A few times recently I’ve noticed that people have very different views on how criminals should be treated based on age, the crime committed, and various other factors. The truth is, different people respond differently to the same events – this is evident from children growing up. In the same style of household, one child may grow up to be particularly loud and one may grow up to be particularly quiet, and we attribute both to being the same cause (an overly loud parent, for example). Some people grow up close to busy roads or rail lines or emergency services buildings, or with constant noise in the house. The result may be a child who can never fall asleep without noise, or a child who enjoys falling asleep to silence because they never got the opportunity. Likewise, a person may need 10 years in prison for stealing to achieve the same reformation as a murderer realizing their wrong-doing (and subsequent reformation) after just 2. I think as law-abiding citizens it is all too easy for us to sit back and say “this is how it should work” or “this is how long a person should be imprisoned for their actions,” when really we have little to no knowledge of the situation.
This is what I think. I think there should be a strike system based on the crime committed, and once that limit is reached, no more chances (a minimum of one, and a maximum based on the severity of the crime and the history of the criminal). The result of striking out would be life in prison. Period. Additionally, if a fine has been paid and the individual re-offends then a prison sentence should be mandatory.
I also think that while there should be minimum punishments for crimes, unless a prisoner can prove their reformation at the end of this time to a jury of peers (like those that sent him (or her) there to begin with), they should remain pending further reformation and subsequent court hearings. Psychological analysis could also be a useful tool in determining appropriate time periods and other punishments with regard to reformation.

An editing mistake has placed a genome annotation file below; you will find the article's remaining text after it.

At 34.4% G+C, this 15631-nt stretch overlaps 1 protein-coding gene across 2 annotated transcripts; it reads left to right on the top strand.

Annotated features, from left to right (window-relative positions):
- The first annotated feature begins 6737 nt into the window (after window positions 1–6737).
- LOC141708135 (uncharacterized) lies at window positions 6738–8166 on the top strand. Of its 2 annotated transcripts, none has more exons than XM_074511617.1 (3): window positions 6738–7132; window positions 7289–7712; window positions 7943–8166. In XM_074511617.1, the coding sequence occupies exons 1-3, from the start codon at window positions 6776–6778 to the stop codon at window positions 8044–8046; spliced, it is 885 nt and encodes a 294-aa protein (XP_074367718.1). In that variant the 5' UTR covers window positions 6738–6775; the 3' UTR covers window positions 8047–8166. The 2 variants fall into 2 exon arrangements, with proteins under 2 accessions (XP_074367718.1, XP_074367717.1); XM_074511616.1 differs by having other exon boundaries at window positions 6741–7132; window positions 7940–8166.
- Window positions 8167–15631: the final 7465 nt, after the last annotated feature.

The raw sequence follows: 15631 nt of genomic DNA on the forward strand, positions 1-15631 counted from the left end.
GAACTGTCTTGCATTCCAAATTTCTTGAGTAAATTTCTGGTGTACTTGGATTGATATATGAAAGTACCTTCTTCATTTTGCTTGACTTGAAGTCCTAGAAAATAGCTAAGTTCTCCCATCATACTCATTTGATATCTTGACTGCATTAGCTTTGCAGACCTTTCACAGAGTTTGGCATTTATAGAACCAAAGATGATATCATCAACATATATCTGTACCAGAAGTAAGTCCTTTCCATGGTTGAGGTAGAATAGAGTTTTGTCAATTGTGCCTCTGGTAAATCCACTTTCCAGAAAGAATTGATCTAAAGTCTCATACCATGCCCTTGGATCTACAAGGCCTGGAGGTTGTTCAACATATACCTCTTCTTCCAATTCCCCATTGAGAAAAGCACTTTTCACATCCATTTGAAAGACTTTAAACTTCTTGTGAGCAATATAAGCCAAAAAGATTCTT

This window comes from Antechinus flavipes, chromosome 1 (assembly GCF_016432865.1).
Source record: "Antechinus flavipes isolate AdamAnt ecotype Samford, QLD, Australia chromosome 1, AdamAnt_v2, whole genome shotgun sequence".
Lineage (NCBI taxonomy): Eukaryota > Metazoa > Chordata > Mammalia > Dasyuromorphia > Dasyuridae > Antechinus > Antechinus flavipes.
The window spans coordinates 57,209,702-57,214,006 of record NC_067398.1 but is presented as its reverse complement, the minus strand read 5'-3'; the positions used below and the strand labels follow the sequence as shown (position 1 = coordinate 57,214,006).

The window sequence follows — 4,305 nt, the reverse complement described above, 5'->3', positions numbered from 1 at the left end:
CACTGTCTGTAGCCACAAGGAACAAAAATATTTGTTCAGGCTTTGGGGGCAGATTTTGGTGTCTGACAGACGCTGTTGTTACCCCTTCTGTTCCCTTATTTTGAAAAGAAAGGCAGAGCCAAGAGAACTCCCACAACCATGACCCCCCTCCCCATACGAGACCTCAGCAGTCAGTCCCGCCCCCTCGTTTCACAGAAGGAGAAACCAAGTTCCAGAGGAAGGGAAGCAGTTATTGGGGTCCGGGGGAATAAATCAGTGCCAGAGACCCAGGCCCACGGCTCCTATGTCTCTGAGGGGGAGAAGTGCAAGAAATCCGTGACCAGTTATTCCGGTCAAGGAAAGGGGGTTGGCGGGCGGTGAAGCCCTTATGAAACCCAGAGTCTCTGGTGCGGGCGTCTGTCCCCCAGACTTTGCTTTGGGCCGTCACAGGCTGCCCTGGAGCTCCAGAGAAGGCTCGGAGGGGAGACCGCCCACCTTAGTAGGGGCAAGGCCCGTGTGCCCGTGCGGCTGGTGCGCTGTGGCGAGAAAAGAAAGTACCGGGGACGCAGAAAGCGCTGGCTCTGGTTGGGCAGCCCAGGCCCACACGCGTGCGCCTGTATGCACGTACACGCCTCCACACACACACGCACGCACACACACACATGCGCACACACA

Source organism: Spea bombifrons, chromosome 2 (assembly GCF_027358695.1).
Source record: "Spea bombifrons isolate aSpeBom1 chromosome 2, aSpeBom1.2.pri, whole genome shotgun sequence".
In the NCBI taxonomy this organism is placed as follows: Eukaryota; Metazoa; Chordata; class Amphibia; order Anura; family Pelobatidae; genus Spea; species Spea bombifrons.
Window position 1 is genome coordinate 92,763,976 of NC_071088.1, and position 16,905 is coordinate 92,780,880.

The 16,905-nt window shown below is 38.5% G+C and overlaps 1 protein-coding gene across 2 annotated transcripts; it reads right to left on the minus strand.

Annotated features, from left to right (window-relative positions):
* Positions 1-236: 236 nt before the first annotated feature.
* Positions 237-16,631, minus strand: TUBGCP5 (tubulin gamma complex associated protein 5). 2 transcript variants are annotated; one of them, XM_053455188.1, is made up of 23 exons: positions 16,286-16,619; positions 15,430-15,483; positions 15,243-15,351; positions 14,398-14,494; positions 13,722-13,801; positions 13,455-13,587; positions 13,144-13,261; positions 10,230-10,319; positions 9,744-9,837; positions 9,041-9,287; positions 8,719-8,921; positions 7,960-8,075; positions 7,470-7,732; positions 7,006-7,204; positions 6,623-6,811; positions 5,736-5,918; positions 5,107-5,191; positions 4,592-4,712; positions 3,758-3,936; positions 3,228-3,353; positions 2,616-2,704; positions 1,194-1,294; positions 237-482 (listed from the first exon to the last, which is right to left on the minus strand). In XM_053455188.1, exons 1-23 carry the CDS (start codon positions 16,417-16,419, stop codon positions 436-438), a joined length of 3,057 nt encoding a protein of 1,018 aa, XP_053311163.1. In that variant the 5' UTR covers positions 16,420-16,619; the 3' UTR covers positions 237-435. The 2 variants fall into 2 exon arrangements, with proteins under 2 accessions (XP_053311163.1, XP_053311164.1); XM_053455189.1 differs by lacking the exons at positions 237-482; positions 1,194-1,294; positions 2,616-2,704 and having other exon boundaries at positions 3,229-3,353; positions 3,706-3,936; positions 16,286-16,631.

As a Christian, it is a hard line to walk in terms of lining up my beliefs on forgiveness and reformation with maintaining justice both for those who believe as I do and for those that don’t, as well as allowing people to feel safe from the average criminal. This is why I believe in offering a chance to criminals who can prove to a jury of peers that they have reformed and are ready to go back to life-as-normal with checks and balances in place to help keep them on the straight and narrow path of a law-abiding citizen.
I am aware, however, that this will probably never happen. Why? It’s too expensive. It would undoubtedly see an increase in prisoners over a short period of time costing the tax-payer millions. It would also cost in terms of psychologists for evaluations and so on. It will also generate outcries from the families of criminals who believe (right or wrong) that the individual is innocent. And it means change. And no-one likes change. Especially those who took the idea that a mass murderer could see daylight after just a few years and ran with it. Or that a thief could be imprisoned for 30 years (despite the likelihood of re-offending being low or high on release, respectively). Or that they could face prison time for speeding twice.
(Disclaimer: This is a not-well-thought-out idea. Feel free to add your comments and agree or disagree.)